- #1

- 2

- 0

Hi everyone,

I was watching an MIT OpenCourseWare video where the lecturer describes the problem of a rulers motion on a frictionless surface after being subjected to a 'short' impulse orthogonal to the long axis of the ruler.

(sorry as a new user I can't post images, youtube 'MIT torque lecture 21' for a problem description at 14:45 mins)

He goes on to show that the resulting translational velocity is independent of the distance between the centre of mass and the line of action of impulse

despite the fact that resulting angular velocity is dependent on that same distance.

The resultant translational direction seems obvious, but I have trouble reconciling the translational speed with the work energy theorem in the accompanying class notes (below) as I thought that equal impulses would input equal amounts of energy into the system

i.e. by my thinking rotational momentum would decrease and translational momentum would increase as the impulse is applied closer to the centre of mass

Please could someone explain this to me

[tex]W_{o,f}^{total} = \int_{o}^{f} \vec{F}_{ext}^{total}\cdot d\vec{r} + \int_{o}^{f} \vec{\tau }_{cm}^{total}\cdot d\vec{r}[/tex]

[tex]

= (\frac{1}{2}mV_{cm,f}^{2} + \frac{1}{2}I_{cm}\omega_{cm,f}^{2} )-

(\frac{1}{2}mV_{cm,f}^{2} + \frac{1}{2}I_{cm}\omega_{cm,i}^{2} )

[/tex]

[tex]= \Delta K_{trans} + \Delta K_{rot} = \Delta K_{total}

[/tex]

I was watching an MIT OpenCourseWare video where the lecturer describes the problem of a rulers motion on a frictionless surface after being subjected to a 'short' impulse orthogonal to the long axis of the ruler.

(sorry as a new user I can't post images, youtube 'MIT torque lecture 21' for a problem description at 14:45 mins)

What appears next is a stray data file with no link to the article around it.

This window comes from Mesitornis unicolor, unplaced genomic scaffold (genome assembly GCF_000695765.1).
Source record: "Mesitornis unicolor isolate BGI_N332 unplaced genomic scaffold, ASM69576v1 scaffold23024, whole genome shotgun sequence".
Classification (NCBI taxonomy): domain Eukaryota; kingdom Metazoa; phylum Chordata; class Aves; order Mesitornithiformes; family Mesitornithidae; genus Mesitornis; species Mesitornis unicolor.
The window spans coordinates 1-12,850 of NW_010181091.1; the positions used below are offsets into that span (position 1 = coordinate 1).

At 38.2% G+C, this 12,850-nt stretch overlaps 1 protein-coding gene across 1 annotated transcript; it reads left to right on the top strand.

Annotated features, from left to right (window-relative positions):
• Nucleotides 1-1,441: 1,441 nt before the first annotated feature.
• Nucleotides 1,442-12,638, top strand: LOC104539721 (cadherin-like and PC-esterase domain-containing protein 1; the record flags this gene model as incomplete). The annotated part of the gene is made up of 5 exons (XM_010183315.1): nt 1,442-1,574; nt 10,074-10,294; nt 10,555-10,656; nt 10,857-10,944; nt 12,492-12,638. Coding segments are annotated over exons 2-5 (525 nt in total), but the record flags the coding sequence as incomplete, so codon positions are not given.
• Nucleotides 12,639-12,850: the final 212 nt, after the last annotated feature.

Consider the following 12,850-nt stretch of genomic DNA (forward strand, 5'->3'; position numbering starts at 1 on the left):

He goes on to show that the resulting translational velocity is independent of the distance between the centre of mass and the line of action of impulse

despite the fact that resulting angular velocity is dependent on that same distance.

The resultant translational direction seems obvious, but I have trouble reconciling the translational speed with the work energy theorem in the accompanying class notes (below) as I thought that equal impulses would input equal amounts of energy into the system

i.e. by my thinking rotational momentum would decrease and translational momentum would increase as the impulse is applied closer to the centre of mass

Please could someone explain this to me

[tex]W_{o,f}^{total} = \int_{o}^{f} \vec{F}_{ext}^{total}\cdot d\vec{r} + \int_{o}^{f} \vec{\tau }_{cm}^{total}\cdot d\vec{r}[/tex]

[tex]

= (\frac{1}{2}mV_{cm,f}^{2} + \frac{1}{2}I_{cm}\omega_{cm,f}^{2} )-

(\frac{1}{2}mV_{cm,f}^{2} + \frac{1}{2}I_{cm}\omega_{cm,i}^{2} )

[/tex]

[tex]= \Delta K_{trans} + \Delta K_{rot} = \Delta K_{total}

[/tex]

Last edited: